Magazine article Information Today

A Do-It-Yourself Approach to STEM Education for Girls

Magazine article Information Today

A Do-It-Yourself Approach to STEM Education for Girls

Article excerpt

ylvia Aguiñaga never could have predicted that an NPR broadcast would change her life.

While driving home from her job as a substitute teacher one afternoon in December 2013, she turned on NPR's Latino USA program. Aguiñaga loved subbing-the kids were great, and it was a good way to make money while working on her M.L.I.S. at San Jose State University-but sometimes it was frustrating. She worked with the students only one day at a time, so there were few opportunities to make a true impact on their lives.

That day, Latino USA featured a woman named Luz Rivas, who had founded the Los Angeles-based organization DIY Girls (diygirls.org). She spoke about why there are so few Latino technologists, suggesting that a lack of access to resources leads to a lack of opportunity for getting students interested at a young age. Those students who do get to learn about technology aren't encouraged to actually create anything with it. Aguiñaga's interest was piqued, and she left thoughts of her day behind to listen to Rivas talk about her passion project, a nonprofit that provides hands-on technology programs to girls and women.

When Aguiñaga got home, she checked out DIY Girls on Facebook, excited to learn more about its initiatives. A couple of months later, Rivas posted that she was looking for a program coordinator, and Aguiñaga jumped at the chance to apply. She had always loved working with children and enjoyed tinkering with electronics. She had even taught herself how to write computer code as a hobby. From what she knew about DIY Girls, those skills would make her a perfect fit. She was the first person to interview, and she got the job in February 2014.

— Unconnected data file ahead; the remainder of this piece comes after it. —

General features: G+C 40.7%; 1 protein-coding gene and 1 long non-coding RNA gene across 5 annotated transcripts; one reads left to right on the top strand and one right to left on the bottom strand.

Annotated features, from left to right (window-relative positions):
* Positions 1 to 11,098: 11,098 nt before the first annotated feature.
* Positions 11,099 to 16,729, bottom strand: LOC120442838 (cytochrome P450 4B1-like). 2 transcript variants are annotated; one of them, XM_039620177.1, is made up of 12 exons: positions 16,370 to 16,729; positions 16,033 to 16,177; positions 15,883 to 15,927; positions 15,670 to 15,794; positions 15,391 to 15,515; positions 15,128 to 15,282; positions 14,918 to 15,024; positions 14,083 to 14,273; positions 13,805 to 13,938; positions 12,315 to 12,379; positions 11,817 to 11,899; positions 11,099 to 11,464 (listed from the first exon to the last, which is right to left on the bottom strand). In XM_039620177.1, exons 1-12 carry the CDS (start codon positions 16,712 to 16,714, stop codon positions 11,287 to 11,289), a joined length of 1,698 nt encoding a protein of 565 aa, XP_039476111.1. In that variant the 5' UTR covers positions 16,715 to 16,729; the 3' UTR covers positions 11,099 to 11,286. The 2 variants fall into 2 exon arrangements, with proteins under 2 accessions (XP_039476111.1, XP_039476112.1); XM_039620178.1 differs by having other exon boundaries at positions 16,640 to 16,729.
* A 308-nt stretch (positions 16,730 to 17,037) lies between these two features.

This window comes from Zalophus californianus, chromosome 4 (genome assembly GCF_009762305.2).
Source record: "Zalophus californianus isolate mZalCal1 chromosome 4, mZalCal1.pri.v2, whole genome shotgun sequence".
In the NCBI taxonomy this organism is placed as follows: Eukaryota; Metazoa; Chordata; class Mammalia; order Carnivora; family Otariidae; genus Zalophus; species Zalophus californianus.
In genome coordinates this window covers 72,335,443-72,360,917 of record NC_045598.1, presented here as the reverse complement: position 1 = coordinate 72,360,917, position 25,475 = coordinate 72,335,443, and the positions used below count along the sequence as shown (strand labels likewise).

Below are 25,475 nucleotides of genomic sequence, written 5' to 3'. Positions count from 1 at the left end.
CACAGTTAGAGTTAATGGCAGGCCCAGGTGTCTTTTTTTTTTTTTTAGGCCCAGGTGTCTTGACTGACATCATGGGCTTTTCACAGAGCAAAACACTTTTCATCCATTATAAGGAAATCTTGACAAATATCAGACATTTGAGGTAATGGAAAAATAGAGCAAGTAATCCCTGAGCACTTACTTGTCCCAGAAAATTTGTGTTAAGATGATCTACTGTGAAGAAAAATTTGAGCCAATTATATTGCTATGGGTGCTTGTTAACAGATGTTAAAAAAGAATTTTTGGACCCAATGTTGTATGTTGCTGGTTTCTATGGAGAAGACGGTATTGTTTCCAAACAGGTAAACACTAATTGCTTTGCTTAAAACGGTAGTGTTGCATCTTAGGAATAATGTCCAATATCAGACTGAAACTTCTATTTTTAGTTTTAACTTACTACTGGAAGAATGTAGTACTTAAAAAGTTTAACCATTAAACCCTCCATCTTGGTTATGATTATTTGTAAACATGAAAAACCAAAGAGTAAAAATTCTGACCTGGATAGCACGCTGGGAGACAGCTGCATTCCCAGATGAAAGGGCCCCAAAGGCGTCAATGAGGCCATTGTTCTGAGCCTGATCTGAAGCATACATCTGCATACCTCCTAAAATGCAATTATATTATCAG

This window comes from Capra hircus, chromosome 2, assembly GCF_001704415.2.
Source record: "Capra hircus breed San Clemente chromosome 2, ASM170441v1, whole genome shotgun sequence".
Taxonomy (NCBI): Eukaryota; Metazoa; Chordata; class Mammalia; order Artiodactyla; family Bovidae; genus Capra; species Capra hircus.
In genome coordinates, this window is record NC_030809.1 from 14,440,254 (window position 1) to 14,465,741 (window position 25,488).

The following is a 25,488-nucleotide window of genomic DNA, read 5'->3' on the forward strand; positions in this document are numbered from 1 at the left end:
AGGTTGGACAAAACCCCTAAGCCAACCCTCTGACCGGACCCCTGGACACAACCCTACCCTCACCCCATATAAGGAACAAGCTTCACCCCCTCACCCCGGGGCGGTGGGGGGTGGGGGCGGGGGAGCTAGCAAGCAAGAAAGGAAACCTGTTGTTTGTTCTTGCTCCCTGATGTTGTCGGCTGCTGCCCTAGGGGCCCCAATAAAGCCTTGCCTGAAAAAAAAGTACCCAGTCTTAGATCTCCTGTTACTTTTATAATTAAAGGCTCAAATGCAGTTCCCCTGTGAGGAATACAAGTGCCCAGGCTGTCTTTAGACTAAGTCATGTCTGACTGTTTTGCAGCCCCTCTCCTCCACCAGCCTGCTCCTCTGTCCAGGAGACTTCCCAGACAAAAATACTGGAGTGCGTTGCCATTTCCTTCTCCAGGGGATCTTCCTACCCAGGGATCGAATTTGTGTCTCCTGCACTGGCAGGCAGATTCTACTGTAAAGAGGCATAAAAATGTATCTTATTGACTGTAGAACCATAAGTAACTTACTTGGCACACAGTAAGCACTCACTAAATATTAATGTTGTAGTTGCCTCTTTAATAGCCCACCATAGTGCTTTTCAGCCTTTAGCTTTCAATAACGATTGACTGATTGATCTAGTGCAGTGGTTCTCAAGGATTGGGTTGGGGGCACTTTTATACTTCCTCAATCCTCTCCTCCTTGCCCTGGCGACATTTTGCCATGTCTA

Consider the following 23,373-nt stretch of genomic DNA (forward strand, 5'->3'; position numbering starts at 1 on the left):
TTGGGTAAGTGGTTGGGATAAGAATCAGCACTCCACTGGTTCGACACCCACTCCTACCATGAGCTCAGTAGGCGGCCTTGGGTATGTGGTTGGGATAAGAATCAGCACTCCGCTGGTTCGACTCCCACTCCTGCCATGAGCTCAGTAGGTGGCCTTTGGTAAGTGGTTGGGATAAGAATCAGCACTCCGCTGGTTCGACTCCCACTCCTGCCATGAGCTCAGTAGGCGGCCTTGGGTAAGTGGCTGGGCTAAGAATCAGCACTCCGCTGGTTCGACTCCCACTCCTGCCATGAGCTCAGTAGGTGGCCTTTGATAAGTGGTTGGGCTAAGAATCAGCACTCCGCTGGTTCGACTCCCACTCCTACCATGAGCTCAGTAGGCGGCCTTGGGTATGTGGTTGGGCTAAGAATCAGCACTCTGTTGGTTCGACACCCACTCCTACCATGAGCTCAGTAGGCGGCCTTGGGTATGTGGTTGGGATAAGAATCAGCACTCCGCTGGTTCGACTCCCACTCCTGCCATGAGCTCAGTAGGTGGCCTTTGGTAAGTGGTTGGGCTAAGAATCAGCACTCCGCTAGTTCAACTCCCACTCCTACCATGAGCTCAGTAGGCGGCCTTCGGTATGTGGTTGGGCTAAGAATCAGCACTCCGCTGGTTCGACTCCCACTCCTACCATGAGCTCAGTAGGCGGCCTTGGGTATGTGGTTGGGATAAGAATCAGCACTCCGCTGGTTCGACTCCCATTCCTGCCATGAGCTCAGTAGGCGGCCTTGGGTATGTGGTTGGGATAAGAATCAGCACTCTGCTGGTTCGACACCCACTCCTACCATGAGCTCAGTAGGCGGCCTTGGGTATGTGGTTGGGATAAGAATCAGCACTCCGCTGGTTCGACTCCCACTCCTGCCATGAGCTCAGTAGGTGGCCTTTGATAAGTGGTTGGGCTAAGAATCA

Flash-forward to 2016: Aguiñaga is now serving as DIY Girls' director of curriculum, a position that allows her to create all of the STEM content that is covered at DIY Girls sessions. She makes decisions based on what she thinks the girls will enjoy doing as well as what projects will teach them the tech skills that are the organization's focus. "I try things out, which is probably one of my favorite things about working with DIY Girls-being able to try out these projects myself... and observing what works and what doesn't work in the classroom. I also teach. ... I get to see how our girls interact with the projects that we do," Aguiñaga says.

This year, she will graduate with her M.L.I.S. Thanks to that Latino USA broadcast, Aguiñaga has a fulfilling career path ahead of her.

Getting Started

Rivas, DIY Girls' founder and executive director, has an electrical engineering background. "I was an engineer for a few years, and then I transitioned into STEM education. ... [AJfter working in that field for years, I wanted to start something in my own community, so I started DIY Girls at my own elementary school in Los Angeles. And I wanted it to be a program where girls could explore and be creative by using technology," she says.

With help from a friend who taught first grade at the school, Rivas met with the principal and outlined her plan for the program, which would go beyond a 1-day workshop. She believed that continuity would generate more interest from and better results for the girls, so she proposed having sessions twice a week for 10 weeks. Girls would learn how to make toys and other inventions, program video games, work with conductive paint, and create wearable electronics. The principal was supportive and offered her a space to hold the sessions.

That was back in 2012. Since then, DIY Girls has branched out to an additional seven schools; it has grown from serving about 30 girls to nearly 500. And it now caters to both elementary and middle school students. Rivas has recruited a support staff: Aguiñaga, Evelyn Gomez (director of programs), Ruby Rios (director of design), and Diana Bocanegra (program mentor).

STEM Programs for Girls and Women

DIY Girls has evolved into a multifaceted organization with a variety of events in the Los Angeles area. …

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